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Posts Tagged ‘Beaver Damage on Tree’

Last Saturday’s sunshine and 50 + degree temperatures made it easy to fall into spring daydreams. I decided to walk along the Ashuelot river in Swanzey where there are witch hazels (Hamamelis virginiana) growing to see if they might be blooming. They often blossom on warm winter days and I’ve even seen them blooming in January.

The river had tamed itself and the water level had dropped considerably since the last time I was here. There weren’t even any waves to photograph.

There were ice baubles still hanging onto the twigs in shaded areas but their gray opaqueness told me they were rotting in the sun.

Here was one with a hole right through it, which I can’t explain. I’m guessing it was made by a twig, but where is the twig?

There was green grass along the river and that made it even easier to dream of spring. It was a beautiful day; a well-deserved bonus day after the terrible weather of the last month or two.

I’m not sure what caused this bright yellow color on this and a couple of other stones. It wasn’t lichen. These stones spend time submerged when the river rises so I wonder if it might be some type of algae. I doubt the color is natural to the stone itself, it looked more like it was on it rather than part of it.

The spot where the witch hazels grow is on a small peninsula that juts out into the river. There was a trail out to its end but it has come close to disappearing over the years. I thought it was an old fisherman’s trail but I’ve seen enough deer tracks out here to wonder if it isn’t a game trail. It’s still being used;  you can just see the disturbed leaves that mark the trail just to the right of center in this photo.

Off to the right of the trail, closer to the river, the high water mark lies just above silt which has been deposited by the river over the years. I’ve seen this high water mark grow closer and closer to the trail, which means flooding on the river is getting worse. This is a very scary place when the river is high.

The ice on this tree branch shows how high the water was just recently. I’d guess about two feet higher than it was on this day, and I’d have had very wet feet and probably wet knees as well.

The silt the river leaves behind is as fine as sugar and anything that falls or steps on it will leave a mark. Even raindrops pock mark it. I wondered if these tracks were made by a beaver but there were none of the usual claw marks. They were big enough to be made by a bobcat  and cats have retractable claws, so that’s a definite maybe. Whatever made them comes here a lot because there was a trail of these prints through the silt, going in both directions.

There are beavers here. This was a freshly cut tree, and a beaver would make a good meal for a bobcat.

The witch hazels were indeed blooming and even though these aren’t spring blooming vernal witch hazels (Hamamelis vernalis) the sight of flowers just made my dream of spring all the more real. The thought hit me while I was here that it is this intense longing for spring that makes winters seem so long for me. Desire causes pain. Remove the desire and remove the pain. It sounds so simple.

One of my favorite mosses grew on a log.  I love the way it reaches out to colonize new lands. I think it might be beaked comb moss( Rhynchostegium serrulatum) but I can’t be sure because I’ve never seen it with spore capsules. It might also be Isopterygium tenerum, which is another creeping moss.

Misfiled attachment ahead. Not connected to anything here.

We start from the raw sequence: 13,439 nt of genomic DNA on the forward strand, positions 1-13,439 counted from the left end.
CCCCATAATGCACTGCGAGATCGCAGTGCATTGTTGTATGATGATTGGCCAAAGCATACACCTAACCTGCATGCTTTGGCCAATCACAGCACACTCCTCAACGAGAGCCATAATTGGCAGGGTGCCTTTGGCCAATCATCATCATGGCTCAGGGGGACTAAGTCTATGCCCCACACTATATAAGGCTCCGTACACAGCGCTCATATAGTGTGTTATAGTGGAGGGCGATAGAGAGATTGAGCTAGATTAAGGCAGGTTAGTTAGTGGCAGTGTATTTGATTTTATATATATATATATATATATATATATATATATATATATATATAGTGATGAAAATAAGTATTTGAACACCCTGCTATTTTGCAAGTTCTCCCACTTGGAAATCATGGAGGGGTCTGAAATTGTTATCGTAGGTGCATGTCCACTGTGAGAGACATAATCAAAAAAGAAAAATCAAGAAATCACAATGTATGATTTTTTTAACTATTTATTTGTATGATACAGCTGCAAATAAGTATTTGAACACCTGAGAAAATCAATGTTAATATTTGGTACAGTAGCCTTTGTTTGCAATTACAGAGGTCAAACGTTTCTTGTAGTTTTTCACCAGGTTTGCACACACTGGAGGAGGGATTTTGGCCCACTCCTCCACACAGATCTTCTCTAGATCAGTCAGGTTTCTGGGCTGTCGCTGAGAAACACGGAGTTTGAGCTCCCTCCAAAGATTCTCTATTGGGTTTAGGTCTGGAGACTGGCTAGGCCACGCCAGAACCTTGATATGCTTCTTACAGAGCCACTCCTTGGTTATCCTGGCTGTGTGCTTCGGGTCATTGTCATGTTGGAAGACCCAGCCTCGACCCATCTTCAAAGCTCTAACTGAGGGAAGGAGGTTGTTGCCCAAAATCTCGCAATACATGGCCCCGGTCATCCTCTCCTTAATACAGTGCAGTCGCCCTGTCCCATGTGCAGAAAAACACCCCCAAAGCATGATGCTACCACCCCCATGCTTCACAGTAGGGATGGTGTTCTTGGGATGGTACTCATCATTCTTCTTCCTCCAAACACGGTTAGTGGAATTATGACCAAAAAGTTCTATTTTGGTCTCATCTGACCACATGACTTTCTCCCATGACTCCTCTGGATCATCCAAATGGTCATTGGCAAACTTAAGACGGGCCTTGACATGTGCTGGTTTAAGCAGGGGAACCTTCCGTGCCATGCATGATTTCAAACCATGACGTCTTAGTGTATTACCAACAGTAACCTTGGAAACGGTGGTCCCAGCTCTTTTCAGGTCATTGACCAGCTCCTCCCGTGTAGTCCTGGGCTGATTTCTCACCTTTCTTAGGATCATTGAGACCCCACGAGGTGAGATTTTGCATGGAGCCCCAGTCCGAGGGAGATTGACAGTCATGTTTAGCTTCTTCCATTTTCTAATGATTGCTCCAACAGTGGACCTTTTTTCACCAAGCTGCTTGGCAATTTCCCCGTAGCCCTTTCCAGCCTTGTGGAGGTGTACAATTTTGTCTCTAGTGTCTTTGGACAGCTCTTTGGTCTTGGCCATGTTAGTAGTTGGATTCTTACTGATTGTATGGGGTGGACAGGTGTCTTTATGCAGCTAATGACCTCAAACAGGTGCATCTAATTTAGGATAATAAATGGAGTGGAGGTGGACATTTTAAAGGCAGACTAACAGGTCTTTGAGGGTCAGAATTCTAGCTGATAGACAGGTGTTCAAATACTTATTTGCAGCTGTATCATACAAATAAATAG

A woodpecker had pecked very small holes in a limb that was no bigger than 2 inches across. I was thinking that it must have been a very small woodpecker when I heard a tapping behind me.

It was a woodpecker pecking at a tree and it wasn’t tiny. Judging by where its red spots are I’m guessing it is a hairy woodpecker, but since I don’t do birds I could be wrong. It didn’t sit still long, whatever its name.  There were lots of other birds here too including chickadees and juncos and this small piece of forest was full of birdsong, which of course made it seem even more like spring.

I think the reason so many birds populate this area is because there is plenty here for them to eat, but unfortunately much of that food comes from plants that are invasive, like the oriental bittersweet (Celastrus orbiculatus) seen here.

This maple tree shows what bittersweet can do when it wraps itself around a tree trunk. The vine is as strong as wire and doesn’t expand as the tree grows, so the tree has no choice but to grow out around it, and this deforms the tree.  The tree will eventually be strangled to death unless something is done.

I saw what looked like a blush of blue on a lichen that grew on a tree so I took a few photos of it, but it wasn’t until I got home and looked at the photos that I saw something very unusual.

Very unusual in my experience, anyhow; each of the lichen’s apothecia, which in this case are little round spots where its spores are produced, had liquid in them. It hadn’t rained for a while so I’m not sure what this is all about. I have seen lichens with wet apothecia right after a rain but nothing like this. This lichen looked more like moisture was being squeezed from it rather than it picking up any moisture from its surroundings. If you know what it happening here I’d love to hear from you. I’ve searched and searched but haven’t had any luck.

The sun had gone by the time I was ready to leave but that didn’t bother me because it had been a great spring like walk with plenty of interesting things to see. Any day that reaches 50 degrees in December is a good day in my opinion. That night I actually dreamed lilacs were blooming and the strangest thing about that is, I rarely remember my dreams.

Those who dream by day are cognizant of many things which escape those who dream only by night. ~Edgar Allan Poe

Thanks for coming by.

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Note: This is part two of a two part post. If you’d like to see part one you can scroll down to it.

1. Beaver Dam